The Formula for Exceptional Delivery
Don’t let perfection get in the way of good
New managers, as well as experienced ones, often get stuck on the hamster wheel of wanting to deliver exceptional service and products every time. This is an admirable trait, albeit one that is usually impossible to maintain. It is exhausting and often a great waste of your resources.
Here’s the thing. Exceptional services or products are measured by the receiver and not the giver. You and your team may dedicate many additional hours on perfecting a service and product, to then hand it over and the receiver who dismisses it with a “thank you, I’ll get to it later.” Your belief is that you went the extra mile to deliver and so it must be an exceptional engagement. If the receiver doesn’t believe that to be the case then sadly the service is “as expected” delivery and not exceptional.
When you deliver a service or product repeatedly at an exceptional level, very quickly the exceptional level becomes the norm, the expected. And so it’s back onto the hamster wheel, start running very quickly to think how you raise the bar again, and again, and again. Always striving for perfection and exceptional.
THe HPO Formula for Exceptional Delivery
When considering if it task requires exceptional delivery or not. A very simple formula will assist you with this,
High Performance Outcomes = Value Add + Positive Impact. ©
High Performance Outcomes (HPO)
A high-performance outcome does not have to equate to hard slog. High performance outcomes are derived by doing something different. That may include considering the approach and outcome differently; it may be that you increase the physical side by working faster, harder and possibly with additional resources. My own personal preferred HPO is working smarter, and this is generally through a better thought out approach and planning.
Value Add (VA)
Value add is tangible; it is based on a proven measurable. Often this is measured against contracts and SLAs. A value add may be perceived as delivery under budget, time savings, giving more, etc.
For VA to work, you must ensure you find out what value add means to the other party.
On a recent coaching session, my coachee could not work out why the other party wasn’t over the moon when he had saved them £30,000. Drilling down on this, it became very apparent that £30,000 was a drop in the ocean to the other party and therefore did not register as a noteworthy outcome. Point to note, my coachee felt that he had put everything into making the savings of £30,000 and that he deserved recognition which he didn’t receive. Why would he receive any recognition for the extra work, as far as the receiver was concerned, he received what he asked for.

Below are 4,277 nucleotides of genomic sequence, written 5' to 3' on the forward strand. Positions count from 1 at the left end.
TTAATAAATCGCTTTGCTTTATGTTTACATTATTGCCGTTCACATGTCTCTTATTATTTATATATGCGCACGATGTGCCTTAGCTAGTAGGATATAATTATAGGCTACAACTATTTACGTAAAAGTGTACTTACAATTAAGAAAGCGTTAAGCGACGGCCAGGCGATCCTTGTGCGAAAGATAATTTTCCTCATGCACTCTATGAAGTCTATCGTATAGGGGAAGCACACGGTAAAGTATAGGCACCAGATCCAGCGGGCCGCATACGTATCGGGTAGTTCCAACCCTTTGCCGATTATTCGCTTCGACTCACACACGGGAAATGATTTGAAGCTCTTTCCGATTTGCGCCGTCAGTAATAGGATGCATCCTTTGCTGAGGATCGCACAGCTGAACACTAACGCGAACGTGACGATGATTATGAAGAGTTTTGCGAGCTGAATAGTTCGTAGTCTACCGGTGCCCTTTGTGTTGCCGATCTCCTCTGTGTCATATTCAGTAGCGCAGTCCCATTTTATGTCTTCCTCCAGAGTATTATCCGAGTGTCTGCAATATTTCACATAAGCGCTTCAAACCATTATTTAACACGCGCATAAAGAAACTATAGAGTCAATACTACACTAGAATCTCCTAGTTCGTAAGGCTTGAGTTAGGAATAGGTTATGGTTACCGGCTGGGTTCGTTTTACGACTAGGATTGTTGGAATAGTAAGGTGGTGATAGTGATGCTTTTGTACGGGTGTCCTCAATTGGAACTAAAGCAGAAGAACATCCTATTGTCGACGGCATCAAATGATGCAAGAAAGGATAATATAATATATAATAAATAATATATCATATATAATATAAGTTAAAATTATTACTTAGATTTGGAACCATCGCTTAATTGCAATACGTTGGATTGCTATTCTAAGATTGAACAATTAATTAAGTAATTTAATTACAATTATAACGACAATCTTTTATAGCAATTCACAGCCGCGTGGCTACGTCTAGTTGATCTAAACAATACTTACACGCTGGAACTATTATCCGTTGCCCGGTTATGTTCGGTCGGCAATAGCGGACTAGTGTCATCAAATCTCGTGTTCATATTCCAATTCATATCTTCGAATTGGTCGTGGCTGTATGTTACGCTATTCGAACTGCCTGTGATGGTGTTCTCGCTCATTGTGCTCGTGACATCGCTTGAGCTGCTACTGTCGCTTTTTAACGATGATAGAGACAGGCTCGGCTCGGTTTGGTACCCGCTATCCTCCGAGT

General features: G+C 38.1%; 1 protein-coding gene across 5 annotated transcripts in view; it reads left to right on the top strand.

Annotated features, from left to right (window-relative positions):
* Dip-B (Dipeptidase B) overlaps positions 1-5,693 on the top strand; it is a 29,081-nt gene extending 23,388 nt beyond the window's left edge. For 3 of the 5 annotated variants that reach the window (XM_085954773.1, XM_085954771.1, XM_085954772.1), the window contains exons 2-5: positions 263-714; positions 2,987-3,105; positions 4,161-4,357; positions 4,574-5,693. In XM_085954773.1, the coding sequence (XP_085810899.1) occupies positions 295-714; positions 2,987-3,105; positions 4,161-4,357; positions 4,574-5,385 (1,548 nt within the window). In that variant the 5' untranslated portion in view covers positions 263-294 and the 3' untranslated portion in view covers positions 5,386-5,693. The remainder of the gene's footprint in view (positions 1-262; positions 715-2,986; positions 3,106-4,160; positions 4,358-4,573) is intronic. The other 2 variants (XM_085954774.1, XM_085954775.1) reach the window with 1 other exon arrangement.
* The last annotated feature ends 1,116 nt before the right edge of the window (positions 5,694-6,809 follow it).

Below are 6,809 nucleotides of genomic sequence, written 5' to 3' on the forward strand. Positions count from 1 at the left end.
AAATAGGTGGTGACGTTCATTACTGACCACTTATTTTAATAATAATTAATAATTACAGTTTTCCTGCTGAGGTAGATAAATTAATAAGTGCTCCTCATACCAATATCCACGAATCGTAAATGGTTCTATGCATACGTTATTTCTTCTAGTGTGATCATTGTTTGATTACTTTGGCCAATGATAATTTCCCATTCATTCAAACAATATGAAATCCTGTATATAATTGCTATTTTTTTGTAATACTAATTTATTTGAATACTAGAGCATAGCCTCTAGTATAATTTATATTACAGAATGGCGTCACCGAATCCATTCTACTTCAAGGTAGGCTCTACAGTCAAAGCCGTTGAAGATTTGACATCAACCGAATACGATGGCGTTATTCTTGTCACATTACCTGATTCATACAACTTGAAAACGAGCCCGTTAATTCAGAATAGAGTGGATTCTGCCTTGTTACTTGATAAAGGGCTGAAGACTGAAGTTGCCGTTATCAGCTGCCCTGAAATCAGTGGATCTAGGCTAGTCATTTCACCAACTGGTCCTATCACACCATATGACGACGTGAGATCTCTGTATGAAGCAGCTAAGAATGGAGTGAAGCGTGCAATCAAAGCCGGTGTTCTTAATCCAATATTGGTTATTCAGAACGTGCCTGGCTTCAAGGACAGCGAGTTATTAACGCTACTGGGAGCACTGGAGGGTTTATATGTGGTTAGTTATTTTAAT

I worked closely with a HR Manager who amongst other measurements was consistently measured on attendance numbers, the average being 60%. Working with her, we raised the bar to average of 96%. We achieved this through a more effective Learning Needs Analysis and administration process. Measurable results.
Positive Impact (PI)
Positive impact equates to the receiver’s emotions. PI is all about the receiver. Generally, a good rule of thumb is to focus on the individual’s wants, wishes and ego. What level of happiness or satisfaction will the individual gain from the HPO? The PI can often be deduced from conversations with the other party. You may hear statements such as “the finance director is putting pressure on me for budget cuts”,“it would be great to land this earlier, as I’m on holiday during the completion stage”, “this project will stand me in good stead for promotion” and so forth. Often these statements do not reflect directly on your delivery.
Working with the above HR Manager above she often mentioned that staff churn was a problem. Although the focus of our programme was not directly associated with staff turnover we were able to show that the guests on the programme remained within the business on average 2.5 years longer than their peers who did not attend the 3:2 Management Development Programme. This boosted the HR Manger’s confidence in her choice of supplier, and it was a personal gain due to the great marketing she received as a direct result.
Look out for…
High Performance Outcomes will simply not work if the focus is purely on value add.
If the focus is purely on positive impact you will get a greater response.
High performance outcomes are at their most effective when Value Add + Positive Impact is delivered.